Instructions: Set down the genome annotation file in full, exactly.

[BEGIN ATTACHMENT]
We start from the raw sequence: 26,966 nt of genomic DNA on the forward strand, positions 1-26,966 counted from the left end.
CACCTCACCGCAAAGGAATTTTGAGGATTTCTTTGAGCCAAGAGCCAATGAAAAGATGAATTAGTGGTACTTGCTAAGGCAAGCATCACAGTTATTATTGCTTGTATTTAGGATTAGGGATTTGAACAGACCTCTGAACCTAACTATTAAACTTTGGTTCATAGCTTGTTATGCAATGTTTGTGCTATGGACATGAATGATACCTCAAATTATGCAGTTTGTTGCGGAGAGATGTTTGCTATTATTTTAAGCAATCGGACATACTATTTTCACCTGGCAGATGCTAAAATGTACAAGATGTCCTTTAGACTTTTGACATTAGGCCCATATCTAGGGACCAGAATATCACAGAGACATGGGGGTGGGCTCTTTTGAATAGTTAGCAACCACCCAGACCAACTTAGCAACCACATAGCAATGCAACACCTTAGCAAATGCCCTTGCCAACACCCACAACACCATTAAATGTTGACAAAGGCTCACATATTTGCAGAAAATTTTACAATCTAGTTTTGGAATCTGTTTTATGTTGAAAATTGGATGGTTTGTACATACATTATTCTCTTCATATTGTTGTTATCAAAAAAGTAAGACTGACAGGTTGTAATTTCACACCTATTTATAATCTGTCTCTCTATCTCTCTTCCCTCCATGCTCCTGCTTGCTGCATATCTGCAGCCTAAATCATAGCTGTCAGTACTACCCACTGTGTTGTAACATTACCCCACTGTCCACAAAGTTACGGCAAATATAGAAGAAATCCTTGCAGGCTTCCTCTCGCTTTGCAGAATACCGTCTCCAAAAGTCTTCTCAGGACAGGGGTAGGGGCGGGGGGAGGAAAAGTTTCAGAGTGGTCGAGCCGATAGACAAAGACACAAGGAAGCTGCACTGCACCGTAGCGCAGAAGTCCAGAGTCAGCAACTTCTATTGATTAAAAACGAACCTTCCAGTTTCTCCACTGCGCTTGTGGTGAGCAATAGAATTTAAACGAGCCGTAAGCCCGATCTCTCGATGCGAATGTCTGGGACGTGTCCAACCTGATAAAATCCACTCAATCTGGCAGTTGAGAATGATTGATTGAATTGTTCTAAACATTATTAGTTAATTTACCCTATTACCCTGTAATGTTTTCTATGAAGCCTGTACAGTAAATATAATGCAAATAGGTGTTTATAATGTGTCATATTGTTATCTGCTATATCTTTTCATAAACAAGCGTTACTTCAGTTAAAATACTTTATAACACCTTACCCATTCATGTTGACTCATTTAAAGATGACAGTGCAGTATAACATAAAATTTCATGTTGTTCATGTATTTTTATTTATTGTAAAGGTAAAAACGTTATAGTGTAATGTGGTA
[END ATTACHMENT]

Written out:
We start from the raw sequence: 26,966 nt of genomic DNA on the forward strand, positions 1-26,966 counted from the left end.
CACCTCACCGCAAAGGAATTTTGAGGATTTCTTTGAGCCAAGAGCCAATGAAAAGATGAATTAGTGGTACTTGCTAAGGCAAGCATCACAGTTATTATTGCTTGTATTTAGGATTAGGGATTTGAACAGACCTCTGAACCTAACTATTAAACTTTGGTTCATAGCTTGTTATGCAATGTTTGTGCTATGGACATGAATGATACCTCAAATTATGCAGTTTGTTGCGGAGAGATGTTTGCTATTATTTTAAGCAATCGGACATACTATTTTCACCTGGCAGATGCTAAAATGTACAAGATGTCCTTTAGACTTTTGACATTAGGCCCATATCTAGGGACCAGAATATCACAGAGACATGGGGGTGGGCTCTTTTGAATAGTTAGCAACCACCCAGACCAACTTAGCAACCACATAGCAATGCAACACCTTAGCAAATGCCCTTGCCAACACCCACAACACCATTAAATGTTGACAAAGGCTCACATATTTGCAGAAAATTTTACAATCTAGTTTTGGAATCTGTTTTATGTTGAAAATTGGATGGTTTGTACATACATTATTCTCTTCATATTGTTGTTATCAAAAAAGTAAGACTGACAGGTTGTAATTTCACACCTATTTATAATCTGTCTCTCTATCTCTCTTCCCTCCATGCTCCTGCTTGCTGCATATCTGCAGCCTAAATCATAGCTGTCAGTACTACCCACTGTGTTGTAACATTACCCCACTGTCCACAAAGTTACGGCAAATATAGAAGAAATCCTTGCAGGCTTCCTCTCGCTTTGCAGAATACCGTCTCCAAAAGTCTTCTCAGGACAGGGGTAGGGGCGGGGGGAGGAAAAGTTTCAGAGTGGTCGAGCCGATAGACAAAGACACAAGGAAGCTGCACTGCACCGTAGCGCAGAAGTCCAGAGTCAGCAACTTCTATTGATTAAAAACGAACCTTCCAGTTTCTCCACTGCGCTTGTGGTGAGCAATAGAATTTAAACGAGCCGTAAGCCCGATCTCTCGATGCGAATGTCTGGGACGTGTCCAACCTGATAAAATCCACTCAATCTGGCAGTTGAGAATGATTGATTGAATTGTTCTAAACATTATTAGTTAATTTACCCTATTACCCTGTAATGTTTTCTATGAAGCCTGTACAGTAAATATAATGCAAATAGGTGTTTATAATGTGTCATATTGTTATCTGCTATATCTTTTCATAAACAAGCGTTACTTCAGTTAAAATACTTTATAACACCTTACCCATTCATGTTGACTCATTTAAAGATGACAGTGCAGTATAACATAAAATTTCATGTTGTTCATGTATTTTTATTTATTGTAAAGGTAAAAACGTTATAGTGTAATGTGGTA